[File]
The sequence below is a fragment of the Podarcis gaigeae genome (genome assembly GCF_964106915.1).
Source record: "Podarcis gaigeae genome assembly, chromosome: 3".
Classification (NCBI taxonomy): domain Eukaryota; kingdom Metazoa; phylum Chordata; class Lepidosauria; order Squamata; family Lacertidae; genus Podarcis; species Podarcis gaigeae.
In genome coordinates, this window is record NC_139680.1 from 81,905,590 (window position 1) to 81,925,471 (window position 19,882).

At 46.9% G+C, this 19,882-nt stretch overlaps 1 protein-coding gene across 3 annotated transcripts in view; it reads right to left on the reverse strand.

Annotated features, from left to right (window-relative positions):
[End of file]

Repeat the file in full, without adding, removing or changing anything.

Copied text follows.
The sequence below is a fragment of the Podarcis gaigeae genome (genome assembly GCF_964106915.1).
Source record: "Podarcis gaigeae genome assembly, chromosome: 3".
Classification (NCBI taxonomy): domain Eukaryota; kingdom Metazoa; phylum Chordata; class Lepidosauria; order Squamata; family Lacertidae; genus Podarcis; species Podarcis gaigeae.
In genome coordinates, this window is record NC_139680.1 from 81,905,590 (window position 1) to 81,925,471 (window position 19,882).

At 46.9% G+C, this 19,882-nt stretch overlaps 1 protein-coding gene across 3 annotated transcripts in view; it reads right to left on the reverse strand.

Annotated features, from left to right (window-relative positions):